In The Court of Appeals

The State, Respondent,


Bruce Miller, Appellant.

Appeal From Greenville County
 John W. Kittredge, Circuit Court Judge

Unpublished Opinion No. 2004-UP-620
Submitted December 1, 2004 – Filed December 13, 2004


Acting Chief Attorney Joseph L. Savitz, III, of Columbia, for Appellant.

Attorney General Henry Dargan McMaster, Chief Deputy Attorney General John W. McIntosh, and Assistant Attorney General David Spencer, all of Columbia; and Solicitor Robert M. Ariail, of Greenville, for Respondent.

PER CURIAM:  Bruce Miller (Miller) appeals his conviction for armed robbery.  We affirm. [1]


Miller was convicted of robbing James Holden (Holden) at gunpoint.  While on his way to work, Holden stopped at a convenience store in Greenville to use the phone.  A man Holden later identified as Miller asked him for directions to the interstate.  After Holden gave Miller directions, Miller pointed a gun at Holden and demanded money.  Holden surrendered $106, and Miller walked behind the store, out of view.  Miller then drove by, and Holden followed him and recorded his license plate number.  Several days later, Holden identified Miller as the perpetrator from a photographic lineup.  Miller was indicted and convicted for armed robbery. 


Miller asserts two issues on appeal.  First, he argues the trial court lacked subject matter jurisdiction due to an insufficient indictment.  Second, he contends the trial court erred in failing to give his proposed jury instruction on eyewitness testimony. 

I.  Sufficiency of the Indictment

Miller’s indictment states:

That BRUCE RANDALL MILLER did in Greenville County, on or about the 9th day of December, 2001, while armed with a deadly weapon, to wit: handgun, take by means of force or intimidation, goods or monies described as: U.S. currency from the person or presence of James Holden.  This is in violation of §16-11-330 of the South Carolina Code of Laws (1976) as amended.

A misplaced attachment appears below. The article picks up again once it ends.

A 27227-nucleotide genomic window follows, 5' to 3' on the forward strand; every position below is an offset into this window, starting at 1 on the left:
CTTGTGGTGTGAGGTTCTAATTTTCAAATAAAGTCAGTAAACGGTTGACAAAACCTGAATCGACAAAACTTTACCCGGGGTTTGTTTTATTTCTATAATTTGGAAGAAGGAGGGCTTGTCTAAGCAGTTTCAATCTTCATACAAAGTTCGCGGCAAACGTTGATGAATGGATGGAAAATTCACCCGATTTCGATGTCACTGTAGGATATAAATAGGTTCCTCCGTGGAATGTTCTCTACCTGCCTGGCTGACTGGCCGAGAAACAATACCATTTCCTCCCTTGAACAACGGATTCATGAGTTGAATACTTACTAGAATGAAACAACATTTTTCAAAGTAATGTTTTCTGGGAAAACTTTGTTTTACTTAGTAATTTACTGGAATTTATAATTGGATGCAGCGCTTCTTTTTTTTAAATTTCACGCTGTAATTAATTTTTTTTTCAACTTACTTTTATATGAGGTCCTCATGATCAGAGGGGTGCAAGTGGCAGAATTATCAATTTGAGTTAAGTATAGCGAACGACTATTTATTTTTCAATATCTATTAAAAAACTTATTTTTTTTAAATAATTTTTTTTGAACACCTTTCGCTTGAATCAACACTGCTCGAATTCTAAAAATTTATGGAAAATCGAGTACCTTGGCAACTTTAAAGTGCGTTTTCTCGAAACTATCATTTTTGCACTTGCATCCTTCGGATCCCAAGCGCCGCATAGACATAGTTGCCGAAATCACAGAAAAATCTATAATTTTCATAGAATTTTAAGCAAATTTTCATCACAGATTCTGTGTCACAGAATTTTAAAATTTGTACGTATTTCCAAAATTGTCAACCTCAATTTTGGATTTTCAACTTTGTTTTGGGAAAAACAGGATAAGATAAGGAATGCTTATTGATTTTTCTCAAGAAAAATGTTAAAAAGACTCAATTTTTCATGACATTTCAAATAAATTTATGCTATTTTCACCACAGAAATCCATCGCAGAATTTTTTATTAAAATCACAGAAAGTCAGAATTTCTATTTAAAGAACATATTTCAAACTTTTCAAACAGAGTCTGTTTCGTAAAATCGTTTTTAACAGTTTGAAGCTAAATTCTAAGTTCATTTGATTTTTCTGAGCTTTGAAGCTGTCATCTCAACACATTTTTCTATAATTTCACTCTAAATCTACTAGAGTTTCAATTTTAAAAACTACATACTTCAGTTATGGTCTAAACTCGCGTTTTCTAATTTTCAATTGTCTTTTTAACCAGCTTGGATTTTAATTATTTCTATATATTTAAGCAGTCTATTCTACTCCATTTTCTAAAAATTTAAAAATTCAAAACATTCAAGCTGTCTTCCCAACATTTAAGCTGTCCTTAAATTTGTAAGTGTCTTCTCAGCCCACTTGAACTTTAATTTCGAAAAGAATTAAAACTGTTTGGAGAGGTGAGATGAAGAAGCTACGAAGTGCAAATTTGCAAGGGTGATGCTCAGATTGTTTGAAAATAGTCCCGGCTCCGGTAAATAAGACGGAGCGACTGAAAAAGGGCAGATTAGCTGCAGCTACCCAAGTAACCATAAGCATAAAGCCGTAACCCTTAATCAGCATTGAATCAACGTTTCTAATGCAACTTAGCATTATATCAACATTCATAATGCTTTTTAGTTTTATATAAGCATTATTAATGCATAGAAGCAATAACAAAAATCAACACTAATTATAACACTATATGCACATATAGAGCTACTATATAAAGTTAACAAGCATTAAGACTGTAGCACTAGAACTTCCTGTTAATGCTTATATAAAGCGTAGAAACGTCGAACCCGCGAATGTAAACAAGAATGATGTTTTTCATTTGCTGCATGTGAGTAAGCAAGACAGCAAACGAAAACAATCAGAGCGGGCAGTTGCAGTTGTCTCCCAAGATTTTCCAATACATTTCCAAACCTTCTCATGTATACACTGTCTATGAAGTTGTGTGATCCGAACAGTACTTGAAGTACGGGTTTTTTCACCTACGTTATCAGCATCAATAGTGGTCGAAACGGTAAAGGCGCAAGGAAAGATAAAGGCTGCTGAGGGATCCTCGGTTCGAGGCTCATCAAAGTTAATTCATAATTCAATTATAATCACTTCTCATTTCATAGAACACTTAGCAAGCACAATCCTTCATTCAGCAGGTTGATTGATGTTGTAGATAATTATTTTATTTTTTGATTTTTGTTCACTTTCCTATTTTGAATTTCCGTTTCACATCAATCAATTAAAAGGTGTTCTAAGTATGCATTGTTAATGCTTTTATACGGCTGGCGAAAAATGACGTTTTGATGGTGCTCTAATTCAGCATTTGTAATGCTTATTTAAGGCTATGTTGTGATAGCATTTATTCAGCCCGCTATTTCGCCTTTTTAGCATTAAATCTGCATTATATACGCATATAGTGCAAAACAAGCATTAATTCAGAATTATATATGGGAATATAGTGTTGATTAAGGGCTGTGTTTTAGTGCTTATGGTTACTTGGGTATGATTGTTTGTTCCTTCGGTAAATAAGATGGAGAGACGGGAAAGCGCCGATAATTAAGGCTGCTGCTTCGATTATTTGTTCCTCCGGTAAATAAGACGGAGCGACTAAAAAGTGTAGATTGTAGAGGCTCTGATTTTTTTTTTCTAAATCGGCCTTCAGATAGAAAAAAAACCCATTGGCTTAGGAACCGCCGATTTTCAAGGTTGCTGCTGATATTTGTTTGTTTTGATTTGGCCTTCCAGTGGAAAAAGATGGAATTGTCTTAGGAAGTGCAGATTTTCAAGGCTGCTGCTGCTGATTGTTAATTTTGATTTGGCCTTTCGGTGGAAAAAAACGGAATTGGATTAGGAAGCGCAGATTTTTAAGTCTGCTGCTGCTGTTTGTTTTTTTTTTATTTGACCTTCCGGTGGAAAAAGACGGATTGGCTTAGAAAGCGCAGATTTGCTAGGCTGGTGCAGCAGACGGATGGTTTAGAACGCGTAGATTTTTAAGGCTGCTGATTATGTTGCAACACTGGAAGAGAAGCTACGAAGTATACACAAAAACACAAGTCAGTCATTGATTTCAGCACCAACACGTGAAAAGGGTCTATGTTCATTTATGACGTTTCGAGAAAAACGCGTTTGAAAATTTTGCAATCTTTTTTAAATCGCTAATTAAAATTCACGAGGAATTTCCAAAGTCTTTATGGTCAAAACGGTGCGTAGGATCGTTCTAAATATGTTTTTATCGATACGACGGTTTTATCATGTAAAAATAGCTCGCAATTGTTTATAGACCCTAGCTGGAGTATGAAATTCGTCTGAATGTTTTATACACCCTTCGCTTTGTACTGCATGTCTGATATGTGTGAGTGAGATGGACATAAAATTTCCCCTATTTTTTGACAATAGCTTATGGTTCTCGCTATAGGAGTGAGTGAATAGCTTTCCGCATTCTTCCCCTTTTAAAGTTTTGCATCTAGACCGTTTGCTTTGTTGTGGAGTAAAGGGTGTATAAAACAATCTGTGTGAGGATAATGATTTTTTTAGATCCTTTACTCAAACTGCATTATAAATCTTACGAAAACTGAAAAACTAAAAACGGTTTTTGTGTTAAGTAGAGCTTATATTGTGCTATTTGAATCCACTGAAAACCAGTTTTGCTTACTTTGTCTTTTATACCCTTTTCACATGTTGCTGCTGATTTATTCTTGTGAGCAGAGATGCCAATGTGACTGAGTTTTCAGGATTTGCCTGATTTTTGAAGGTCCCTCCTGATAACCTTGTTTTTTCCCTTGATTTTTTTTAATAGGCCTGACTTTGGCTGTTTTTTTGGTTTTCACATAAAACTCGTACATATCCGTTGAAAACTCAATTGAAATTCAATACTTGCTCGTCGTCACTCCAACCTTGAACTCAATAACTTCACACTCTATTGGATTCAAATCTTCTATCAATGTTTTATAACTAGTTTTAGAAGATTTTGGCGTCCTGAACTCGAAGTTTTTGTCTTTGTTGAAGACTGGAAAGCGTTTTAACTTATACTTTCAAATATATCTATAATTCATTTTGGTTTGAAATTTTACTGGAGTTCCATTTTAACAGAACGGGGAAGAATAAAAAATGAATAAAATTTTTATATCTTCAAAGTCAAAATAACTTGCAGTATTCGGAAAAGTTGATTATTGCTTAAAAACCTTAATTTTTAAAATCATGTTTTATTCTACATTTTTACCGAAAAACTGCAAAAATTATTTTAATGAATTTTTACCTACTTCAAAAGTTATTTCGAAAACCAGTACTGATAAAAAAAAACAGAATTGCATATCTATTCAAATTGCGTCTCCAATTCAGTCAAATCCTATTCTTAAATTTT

A circuit court has subject matter jurisdiction if: (1) there has been an indictment which sufficiently states the offense; (2) there has been a waiver of the indictment; or (3) the charge is a lesser included charge of the crime charged in the indictment.  Locke v. State, 341 S.C. 54, 533 S.E.2d 324 (2000).  An indictment is sufficient to convey jurisdiction if it states the offense with sufficient certainty and particularity to enable the court to know what judgment to pronounce and the defendant to know what he is called upon to answer.  Carter v. State, 329 S.C. 355, 495 S.E.2d 773 (1998). 

Miller complains the indictment is insufficient because it fails “to allege intent of permanent deprivation or that the taking was done feloniously.”  Our supreme court has held:  “There is no requirement that an armed robbery indictment contain an allegation of an intent to permanently deprive the owner of the property.”  Broom v. State, 351 S.C. 219, 221, 569 S.E.2d 336, 337 (2002).  The Broom court found that “the intent to permanently deprive is . . . implicit in the definition of armed robbery.”  Id.  The court defined armed robbery as “a robbery while armed with a deadly weapon or while the robber alleges, by actions or words, that he is armed with a deadly weapon which a person during the commission of the robbery reasonably believes to be a deadly weapon.”  Id. at 220-21, 569 S.E.2d at 337 (citing S.C. Code Ann. § 16-11-330(A) (Supp. 2001)).   The definition does not include the word “feloniously”; therefore, feloniously is not required in the indictment.  Cf. Joseph v. State, 351 S.C. 551, 571 S.E.2d 280 (2002) (finding indictment for murder sufficient where it set forth the time, place, and manner of the crime, but did not include the defendant “‘feloniously’ and ‘wilfully’ committed the murder’” and holding “the word ‘feloniously’ is encompassed in the word ‘murder’ because murder is a felony.”).